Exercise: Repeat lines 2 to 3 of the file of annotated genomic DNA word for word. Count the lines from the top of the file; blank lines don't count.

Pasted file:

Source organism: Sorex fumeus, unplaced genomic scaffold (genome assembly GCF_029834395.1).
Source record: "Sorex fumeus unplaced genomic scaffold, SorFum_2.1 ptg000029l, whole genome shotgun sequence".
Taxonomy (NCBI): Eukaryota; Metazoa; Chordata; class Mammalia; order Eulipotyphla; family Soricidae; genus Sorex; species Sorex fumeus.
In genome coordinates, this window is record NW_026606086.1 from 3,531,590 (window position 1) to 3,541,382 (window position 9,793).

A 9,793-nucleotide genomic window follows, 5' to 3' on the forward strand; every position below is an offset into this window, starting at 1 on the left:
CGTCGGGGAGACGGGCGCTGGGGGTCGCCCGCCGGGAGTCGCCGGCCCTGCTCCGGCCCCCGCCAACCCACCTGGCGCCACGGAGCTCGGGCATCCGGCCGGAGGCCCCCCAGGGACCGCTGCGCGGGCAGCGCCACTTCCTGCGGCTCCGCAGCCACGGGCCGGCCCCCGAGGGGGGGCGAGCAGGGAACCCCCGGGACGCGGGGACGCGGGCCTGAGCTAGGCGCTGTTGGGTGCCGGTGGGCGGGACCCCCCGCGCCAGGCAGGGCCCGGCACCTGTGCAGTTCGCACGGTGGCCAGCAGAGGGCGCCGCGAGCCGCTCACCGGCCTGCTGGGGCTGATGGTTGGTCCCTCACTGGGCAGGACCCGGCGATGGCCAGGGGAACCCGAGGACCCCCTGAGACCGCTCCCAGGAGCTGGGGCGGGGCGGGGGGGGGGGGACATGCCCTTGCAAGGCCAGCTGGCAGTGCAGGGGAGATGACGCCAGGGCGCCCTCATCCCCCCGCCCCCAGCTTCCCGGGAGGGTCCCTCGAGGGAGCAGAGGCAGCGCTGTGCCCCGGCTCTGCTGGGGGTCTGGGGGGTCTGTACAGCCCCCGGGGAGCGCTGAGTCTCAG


Source record: "Sorex fumeus unplaced genomic scaffold, SorFum_2.1 ptg000029l, whole genome shotgun sequence".
Taxonomy (NCBI): Eukaryota; Metazoa; Chordata; class Mammalia; order Eulipotyphla; family Soricidae; genus Sorex; species Sorex fumeus.